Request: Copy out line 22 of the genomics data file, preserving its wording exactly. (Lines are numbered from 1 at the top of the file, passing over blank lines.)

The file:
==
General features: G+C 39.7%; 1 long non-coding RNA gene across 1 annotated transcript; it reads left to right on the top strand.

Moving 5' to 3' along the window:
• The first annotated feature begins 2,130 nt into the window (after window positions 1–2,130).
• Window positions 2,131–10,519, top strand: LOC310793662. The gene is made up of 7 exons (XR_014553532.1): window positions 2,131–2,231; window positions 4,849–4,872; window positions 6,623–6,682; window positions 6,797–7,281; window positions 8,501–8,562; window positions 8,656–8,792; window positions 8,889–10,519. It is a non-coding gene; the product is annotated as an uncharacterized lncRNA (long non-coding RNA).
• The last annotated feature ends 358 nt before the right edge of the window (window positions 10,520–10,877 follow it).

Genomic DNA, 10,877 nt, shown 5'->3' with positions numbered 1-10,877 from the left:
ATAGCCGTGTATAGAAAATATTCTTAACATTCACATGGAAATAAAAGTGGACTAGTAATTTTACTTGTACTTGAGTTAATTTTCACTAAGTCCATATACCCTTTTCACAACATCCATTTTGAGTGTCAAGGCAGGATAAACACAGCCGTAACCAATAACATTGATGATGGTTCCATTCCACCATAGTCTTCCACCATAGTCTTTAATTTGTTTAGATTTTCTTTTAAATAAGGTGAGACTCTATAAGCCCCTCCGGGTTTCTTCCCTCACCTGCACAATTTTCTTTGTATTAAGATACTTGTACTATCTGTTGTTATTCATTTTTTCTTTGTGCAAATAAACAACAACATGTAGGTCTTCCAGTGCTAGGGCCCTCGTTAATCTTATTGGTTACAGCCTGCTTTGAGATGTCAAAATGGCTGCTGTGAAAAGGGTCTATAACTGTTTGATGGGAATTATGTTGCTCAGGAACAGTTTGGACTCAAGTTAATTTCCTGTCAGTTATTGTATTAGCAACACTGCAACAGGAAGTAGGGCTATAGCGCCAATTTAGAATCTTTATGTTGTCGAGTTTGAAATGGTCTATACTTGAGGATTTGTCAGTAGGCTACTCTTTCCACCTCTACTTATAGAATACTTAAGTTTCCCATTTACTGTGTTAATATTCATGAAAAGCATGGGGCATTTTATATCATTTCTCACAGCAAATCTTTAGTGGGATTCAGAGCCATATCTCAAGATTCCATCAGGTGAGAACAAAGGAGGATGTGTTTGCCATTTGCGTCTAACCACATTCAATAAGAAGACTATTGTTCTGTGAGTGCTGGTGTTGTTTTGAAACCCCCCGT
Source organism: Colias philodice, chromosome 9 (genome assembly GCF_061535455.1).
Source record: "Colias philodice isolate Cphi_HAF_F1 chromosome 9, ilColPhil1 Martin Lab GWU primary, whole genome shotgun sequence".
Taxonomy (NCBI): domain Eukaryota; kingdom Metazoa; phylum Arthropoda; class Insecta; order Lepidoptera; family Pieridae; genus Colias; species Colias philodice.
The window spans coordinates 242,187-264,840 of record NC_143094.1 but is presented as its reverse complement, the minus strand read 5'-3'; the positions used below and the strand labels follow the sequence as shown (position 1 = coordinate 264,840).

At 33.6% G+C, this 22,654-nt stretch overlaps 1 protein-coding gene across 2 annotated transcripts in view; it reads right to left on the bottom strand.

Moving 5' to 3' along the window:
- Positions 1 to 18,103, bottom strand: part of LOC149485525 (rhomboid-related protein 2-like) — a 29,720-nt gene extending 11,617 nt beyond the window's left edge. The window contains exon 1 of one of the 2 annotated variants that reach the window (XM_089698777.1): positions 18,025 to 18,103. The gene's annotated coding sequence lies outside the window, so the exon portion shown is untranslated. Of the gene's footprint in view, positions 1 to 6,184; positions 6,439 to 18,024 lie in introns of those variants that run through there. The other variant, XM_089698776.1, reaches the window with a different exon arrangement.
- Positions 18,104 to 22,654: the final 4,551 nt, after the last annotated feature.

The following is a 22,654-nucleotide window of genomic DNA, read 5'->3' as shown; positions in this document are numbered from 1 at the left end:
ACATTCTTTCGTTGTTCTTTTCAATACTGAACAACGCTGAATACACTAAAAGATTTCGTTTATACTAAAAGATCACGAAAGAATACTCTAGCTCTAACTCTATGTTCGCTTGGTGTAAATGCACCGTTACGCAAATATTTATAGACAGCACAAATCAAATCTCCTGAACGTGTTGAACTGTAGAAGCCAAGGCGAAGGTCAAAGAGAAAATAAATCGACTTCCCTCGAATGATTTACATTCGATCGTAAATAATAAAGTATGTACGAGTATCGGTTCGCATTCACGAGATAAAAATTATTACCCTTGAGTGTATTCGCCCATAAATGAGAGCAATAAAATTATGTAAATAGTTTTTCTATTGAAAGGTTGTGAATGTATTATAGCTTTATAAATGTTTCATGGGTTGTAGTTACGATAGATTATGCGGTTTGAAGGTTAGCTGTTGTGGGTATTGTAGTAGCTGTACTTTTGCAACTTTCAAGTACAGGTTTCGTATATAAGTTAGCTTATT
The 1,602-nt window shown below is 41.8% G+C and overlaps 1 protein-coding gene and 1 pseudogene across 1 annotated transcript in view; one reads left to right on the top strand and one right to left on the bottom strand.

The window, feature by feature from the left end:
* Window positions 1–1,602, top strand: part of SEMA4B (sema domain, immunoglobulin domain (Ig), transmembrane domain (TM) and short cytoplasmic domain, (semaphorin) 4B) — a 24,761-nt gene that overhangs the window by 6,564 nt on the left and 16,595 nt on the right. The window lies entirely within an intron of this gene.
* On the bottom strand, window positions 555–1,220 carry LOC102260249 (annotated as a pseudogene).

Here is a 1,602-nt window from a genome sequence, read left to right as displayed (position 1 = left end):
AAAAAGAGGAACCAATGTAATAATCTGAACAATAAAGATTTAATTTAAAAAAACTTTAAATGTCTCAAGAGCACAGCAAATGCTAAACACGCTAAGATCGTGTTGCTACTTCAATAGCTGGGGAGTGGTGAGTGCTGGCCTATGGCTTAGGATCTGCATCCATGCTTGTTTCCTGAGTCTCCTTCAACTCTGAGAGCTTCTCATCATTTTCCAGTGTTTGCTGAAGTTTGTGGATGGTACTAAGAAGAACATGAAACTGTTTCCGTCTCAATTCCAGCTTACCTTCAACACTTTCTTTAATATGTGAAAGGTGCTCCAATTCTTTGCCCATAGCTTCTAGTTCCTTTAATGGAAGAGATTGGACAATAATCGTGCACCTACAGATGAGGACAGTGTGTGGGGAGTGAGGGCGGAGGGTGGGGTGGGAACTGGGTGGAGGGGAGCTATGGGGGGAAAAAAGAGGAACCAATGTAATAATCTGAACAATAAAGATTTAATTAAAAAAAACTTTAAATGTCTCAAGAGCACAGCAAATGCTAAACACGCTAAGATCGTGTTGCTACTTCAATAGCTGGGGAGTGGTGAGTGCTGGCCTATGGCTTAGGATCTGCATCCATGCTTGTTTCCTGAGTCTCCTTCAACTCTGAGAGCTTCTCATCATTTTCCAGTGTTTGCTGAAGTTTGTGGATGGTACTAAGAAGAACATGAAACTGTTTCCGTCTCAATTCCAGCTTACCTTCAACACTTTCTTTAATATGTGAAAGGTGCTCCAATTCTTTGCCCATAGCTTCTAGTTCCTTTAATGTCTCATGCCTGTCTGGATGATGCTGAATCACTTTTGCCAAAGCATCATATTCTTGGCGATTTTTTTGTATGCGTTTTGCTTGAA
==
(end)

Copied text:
Here is a 1,602-nt window from a genome sequence, read left to right as displayed (position 1 = left end):